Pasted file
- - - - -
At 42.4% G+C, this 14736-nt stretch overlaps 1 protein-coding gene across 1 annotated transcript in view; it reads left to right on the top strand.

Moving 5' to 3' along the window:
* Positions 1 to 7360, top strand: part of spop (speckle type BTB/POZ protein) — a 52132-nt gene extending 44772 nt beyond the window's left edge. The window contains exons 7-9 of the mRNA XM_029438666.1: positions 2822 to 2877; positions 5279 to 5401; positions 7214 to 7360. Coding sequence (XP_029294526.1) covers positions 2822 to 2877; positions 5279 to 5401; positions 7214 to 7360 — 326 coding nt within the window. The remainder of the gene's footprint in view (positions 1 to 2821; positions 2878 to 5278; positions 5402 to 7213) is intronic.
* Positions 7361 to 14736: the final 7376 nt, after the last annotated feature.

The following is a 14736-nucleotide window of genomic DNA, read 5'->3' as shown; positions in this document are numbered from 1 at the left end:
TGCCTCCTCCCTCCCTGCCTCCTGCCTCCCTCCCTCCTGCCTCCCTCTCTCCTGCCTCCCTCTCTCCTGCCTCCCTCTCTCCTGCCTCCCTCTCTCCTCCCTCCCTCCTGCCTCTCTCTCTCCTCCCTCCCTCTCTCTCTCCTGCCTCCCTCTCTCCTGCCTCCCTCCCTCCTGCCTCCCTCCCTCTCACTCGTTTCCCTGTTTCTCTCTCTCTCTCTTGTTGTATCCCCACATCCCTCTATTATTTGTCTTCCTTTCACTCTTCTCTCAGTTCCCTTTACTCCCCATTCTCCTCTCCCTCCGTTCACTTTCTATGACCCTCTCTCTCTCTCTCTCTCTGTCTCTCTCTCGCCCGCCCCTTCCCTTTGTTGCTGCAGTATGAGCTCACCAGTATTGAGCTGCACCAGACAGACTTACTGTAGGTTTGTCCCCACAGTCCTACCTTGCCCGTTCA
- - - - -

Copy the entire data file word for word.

At 42.4% G+C, this 14736-nt stretch overlaps 1 protein-coding gene across 1 annotated transcript in view; it reads left to right on the top strand.

Moving 5' to 3' along the window:
* Positions 1 to 7360, top strand: part of spop (speckle type BTB/POZ protein) — a 52132-nt gene extending 44772 nt beyond the window's left edge. The window contains exons 7-9 of the mRNA XM_029438666.1: positions 2822 to 2877; positions 5279 to 5401; positions 7214 to 7360. Coding sequence (XP_029294526.1) covers positions 2822 to 2877; positions 5279 to 5401; positions 7214 to 7360 — 326 coding nt within the window. The remainder of the gene's footprint in view (positions 1 to 2821; positions 2878 to 5278; positions 5402 to 7213) is intronic.
* Positions 7361 to 14736: the final 7376 nt, after the last annotated feature.

The following is a 14736-nucleotide window of genomic DNA, read 5'->3' as shown; positions in this document are numbered from 1 at the left end:
TGCCTCCTCCCTCCCTGCCTCCTGCCTCCCTCCCTCCTGCCTCCCTCTCTCCTGCCTCCCTCTCTCCTGCCTCCCTCTCTCCTGCCTCCCTCTCTCCTCCCTCCCTCCTGCCTCTCTCTCTCCTCCCTCCCTCTCTCTCTCCTGCCTCCCTCTCTCCTGCCTCCCTCCCTCCTGCCTCCCTCCCTCTCACTCGTTTCCCTGTTTCTCTCTCTCTCTCTTGTTGTATCCCCACATCCCTCTATTATTTGTCTTCCTTTCACTCTTCTCTCAGTTCCCTTTACTCCCCATTCTCCTCTCCCTCCGTTCACTTTCTATGACCCTCTCTCTCTCTCTCTCTCTGTCTCTCTCTCGCCCGCCCCTTCCCTTTGTTGCTGCAGTATGAGCTCACCAGTATTGAGCTGCACCAGACAGACTTACTGTAGGTTTGTCCCCACAGTCCTACCTTGCCCGTTCA